Well, September was quite a month for Wherry Maud Trust.
We started gently with a very pleasant day trip to Ranworth and back on the Saturday the 3rd.
Things were about to start getting busy!
The plan was to sail Maud to How Hill on Friday 9th September. You may remember the heavy rain and flooding that day. Had it not been for our appointment to sail on Barton Broad with Pleasure Wherry Hathor the following day we might have been tempted to cancel. Nearly all those who had booked on the trip managed to get to Womack in time for the afternoon departure. The skies looked “interesting” but the trip passed with only a few spots of light drizzle.
There was a memorable time spent listening on the radio to our new King’s message as we neared How Hill.
On the Saturday Maud left for Barton before Hathor. The wind was “on the nose” and the crew quanted for a while before the skipper Neil decided we could use the tender to push Maud up the Ant and onto Barton, where we had a pleasant sail round. The crew of Hathor had no such luxury, they quanted all the way and did not arrive on Barton until lunchtime. We rafted the two wherries together and enjoyed some time on each other’s boats. After lunch the two wherries sailed together as planned. We must try to do that more often.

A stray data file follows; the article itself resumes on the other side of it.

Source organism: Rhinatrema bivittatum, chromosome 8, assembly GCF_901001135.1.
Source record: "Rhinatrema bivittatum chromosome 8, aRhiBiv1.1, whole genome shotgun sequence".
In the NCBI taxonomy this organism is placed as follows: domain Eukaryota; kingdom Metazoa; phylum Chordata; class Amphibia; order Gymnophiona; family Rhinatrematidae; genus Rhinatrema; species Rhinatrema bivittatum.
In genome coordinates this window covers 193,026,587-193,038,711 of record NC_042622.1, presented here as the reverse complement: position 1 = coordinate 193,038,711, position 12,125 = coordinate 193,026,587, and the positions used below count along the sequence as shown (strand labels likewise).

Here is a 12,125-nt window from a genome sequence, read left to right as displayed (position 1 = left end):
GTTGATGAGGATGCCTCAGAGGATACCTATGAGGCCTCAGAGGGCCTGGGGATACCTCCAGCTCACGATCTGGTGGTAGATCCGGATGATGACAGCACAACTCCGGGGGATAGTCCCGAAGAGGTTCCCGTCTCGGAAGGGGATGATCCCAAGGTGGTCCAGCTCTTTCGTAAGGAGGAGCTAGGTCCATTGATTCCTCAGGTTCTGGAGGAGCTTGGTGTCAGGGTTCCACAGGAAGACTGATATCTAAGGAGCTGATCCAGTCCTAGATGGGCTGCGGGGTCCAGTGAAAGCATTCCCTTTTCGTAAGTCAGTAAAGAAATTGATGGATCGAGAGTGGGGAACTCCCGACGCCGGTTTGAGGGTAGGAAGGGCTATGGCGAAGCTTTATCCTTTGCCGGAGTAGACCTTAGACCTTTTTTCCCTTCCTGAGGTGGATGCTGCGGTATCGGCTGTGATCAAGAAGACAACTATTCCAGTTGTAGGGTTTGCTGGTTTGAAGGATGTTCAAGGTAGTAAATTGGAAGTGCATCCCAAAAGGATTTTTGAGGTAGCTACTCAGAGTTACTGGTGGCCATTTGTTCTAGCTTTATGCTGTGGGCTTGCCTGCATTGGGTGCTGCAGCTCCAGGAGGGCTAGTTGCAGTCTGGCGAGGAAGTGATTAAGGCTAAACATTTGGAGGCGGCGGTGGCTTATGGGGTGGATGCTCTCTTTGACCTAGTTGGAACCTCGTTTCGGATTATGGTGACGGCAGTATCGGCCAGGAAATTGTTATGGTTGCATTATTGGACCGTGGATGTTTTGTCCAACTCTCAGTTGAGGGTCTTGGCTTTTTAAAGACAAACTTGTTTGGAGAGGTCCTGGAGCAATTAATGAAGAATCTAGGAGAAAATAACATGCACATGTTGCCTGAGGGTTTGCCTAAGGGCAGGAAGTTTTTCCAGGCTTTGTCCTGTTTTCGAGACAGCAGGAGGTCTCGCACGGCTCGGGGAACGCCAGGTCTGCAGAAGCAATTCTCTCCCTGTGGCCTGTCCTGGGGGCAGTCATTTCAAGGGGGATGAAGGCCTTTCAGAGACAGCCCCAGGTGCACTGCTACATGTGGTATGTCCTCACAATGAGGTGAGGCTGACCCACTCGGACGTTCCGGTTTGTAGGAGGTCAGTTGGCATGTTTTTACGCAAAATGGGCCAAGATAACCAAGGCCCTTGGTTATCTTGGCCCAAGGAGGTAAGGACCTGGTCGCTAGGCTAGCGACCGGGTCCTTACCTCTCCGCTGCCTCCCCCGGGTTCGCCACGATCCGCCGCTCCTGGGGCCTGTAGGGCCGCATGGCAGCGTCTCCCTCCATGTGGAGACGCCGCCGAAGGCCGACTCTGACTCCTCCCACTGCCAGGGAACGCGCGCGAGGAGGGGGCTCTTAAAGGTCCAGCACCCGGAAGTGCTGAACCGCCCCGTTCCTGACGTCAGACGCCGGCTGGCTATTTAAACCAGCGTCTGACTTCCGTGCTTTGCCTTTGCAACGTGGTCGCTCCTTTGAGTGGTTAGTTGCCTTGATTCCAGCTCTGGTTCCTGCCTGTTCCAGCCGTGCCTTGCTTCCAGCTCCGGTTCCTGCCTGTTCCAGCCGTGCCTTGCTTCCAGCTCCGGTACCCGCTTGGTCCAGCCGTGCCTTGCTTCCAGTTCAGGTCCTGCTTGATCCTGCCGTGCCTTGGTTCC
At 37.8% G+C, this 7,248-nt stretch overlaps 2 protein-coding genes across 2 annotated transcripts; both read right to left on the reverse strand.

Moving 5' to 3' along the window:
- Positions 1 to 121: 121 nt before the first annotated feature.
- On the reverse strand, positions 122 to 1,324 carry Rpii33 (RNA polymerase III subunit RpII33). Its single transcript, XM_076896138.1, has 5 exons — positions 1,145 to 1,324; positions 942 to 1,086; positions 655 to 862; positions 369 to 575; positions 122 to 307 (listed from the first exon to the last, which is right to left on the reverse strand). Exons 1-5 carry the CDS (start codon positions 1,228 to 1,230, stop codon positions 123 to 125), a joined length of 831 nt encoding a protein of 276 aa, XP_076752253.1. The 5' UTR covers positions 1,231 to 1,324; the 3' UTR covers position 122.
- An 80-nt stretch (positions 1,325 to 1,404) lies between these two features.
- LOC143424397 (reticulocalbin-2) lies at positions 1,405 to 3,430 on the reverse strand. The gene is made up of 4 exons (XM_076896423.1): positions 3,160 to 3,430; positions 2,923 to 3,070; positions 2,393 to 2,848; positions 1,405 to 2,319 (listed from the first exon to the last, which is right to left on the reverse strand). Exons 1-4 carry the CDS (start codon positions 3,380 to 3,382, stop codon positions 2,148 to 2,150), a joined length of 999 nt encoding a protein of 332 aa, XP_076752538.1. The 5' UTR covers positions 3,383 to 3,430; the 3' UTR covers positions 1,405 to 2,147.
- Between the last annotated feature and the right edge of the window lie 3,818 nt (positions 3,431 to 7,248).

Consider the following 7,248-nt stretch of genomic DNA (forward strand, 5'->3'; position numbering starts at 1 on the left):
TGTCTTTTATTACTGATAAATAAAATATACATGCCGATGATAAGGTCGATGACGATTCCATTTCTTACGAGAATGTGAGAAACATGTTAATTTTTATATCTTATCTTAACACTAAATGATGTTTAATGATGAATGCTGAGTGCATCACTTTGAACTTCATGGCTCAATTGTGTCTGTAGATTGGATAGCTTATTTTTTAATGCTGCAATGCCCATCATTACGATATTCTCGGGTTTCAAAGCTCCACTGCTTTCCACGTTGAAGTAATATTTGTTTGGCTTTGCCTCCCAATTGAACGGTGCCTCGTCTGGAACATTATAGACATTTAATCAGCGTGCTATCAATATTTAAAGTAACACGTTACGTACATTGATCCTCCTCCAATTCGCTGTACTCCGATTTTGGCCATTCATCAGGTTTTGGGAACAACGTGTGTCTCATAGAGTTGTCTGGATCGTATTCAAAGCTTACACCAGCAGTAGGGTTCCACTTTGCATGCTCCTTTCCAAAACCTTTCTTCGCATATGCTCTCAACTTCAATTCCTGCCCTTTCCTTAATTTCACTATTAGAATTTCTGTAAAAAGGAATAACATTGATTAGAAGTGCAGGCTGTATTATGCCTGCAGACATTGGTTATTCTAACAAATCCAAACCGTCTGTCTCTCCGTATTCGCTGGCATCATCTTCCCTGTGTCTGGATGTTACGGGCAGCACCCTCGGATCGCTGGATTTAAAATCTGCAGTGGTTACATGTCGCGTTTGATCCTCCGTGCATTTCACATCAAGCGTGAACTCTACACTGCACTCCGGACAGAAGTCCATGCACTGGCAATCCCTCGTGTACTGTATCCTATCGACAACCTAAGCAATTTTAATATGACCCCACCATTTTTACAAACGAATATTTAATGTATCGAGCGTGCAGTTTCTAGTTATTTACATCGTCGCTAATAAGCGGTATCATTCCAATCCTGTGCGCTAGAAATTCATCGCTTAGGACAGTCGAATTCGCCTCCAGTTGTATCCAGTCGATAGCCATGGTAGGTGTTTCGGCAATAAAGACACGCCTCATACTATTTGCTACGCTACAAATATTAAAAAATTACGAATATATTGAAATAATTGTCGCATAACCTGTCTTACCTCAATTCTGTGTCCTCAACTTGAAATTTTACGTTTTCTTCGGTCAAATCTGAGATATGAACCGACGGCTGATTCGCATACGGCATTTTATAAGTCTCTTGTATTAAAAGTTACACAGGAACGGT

The Trustees of Wherry Maud are always keen to support Heritage Open Days and for the first time two wherries built by Halls of Reedham, Maud and Hathor, were open for viewing on the same day, Sunday 11th September. In the morning willing volunteers arrived at How Hill Staithe to find that Wherry Yacht Charter had already erected their gazebo and were preparing to sell coffee, teas and cakes to all our visitors. That was much appreciated by our volunteers as well as the visitors. It was a beautiful sunny day and we had a steady stream of people who demonstrated great interest in our two lovely wherries, each one fitted out for a completely different purpose. Maud stayed overnight at How Hill.
The destination for Monday’s trip was the Museum of the Broads at Stalham. Once again, we negotiated the narrow river up to Barton and had a sail round before the skipper noticed the black clouds gathering and decided that we should hasten to moor up at the Museum before the rain started. Just in time. As we finished packing up the first drops of rain fell.
On the 14th and 15th September we were open for the visitors of the Museum. It was relatively quiet but that meant we had time to discuss wherries, sometimes at length with some people. The Museum is closed on Fridays and Saturdays and so our next Maud viewing was on Sunday 18th. On that day both the Museum and Maud were open as part of Heritage Open Days and we were much busier. We gained some new members who then booked on Tuesday the 20th trip back to our base at Womack.
A few days after Maud’s return to Womack the last event in September was a Man Overboard course for 12 members of crew. It was a valuable practice session to ensure correct rescue techniques are learnt and practised.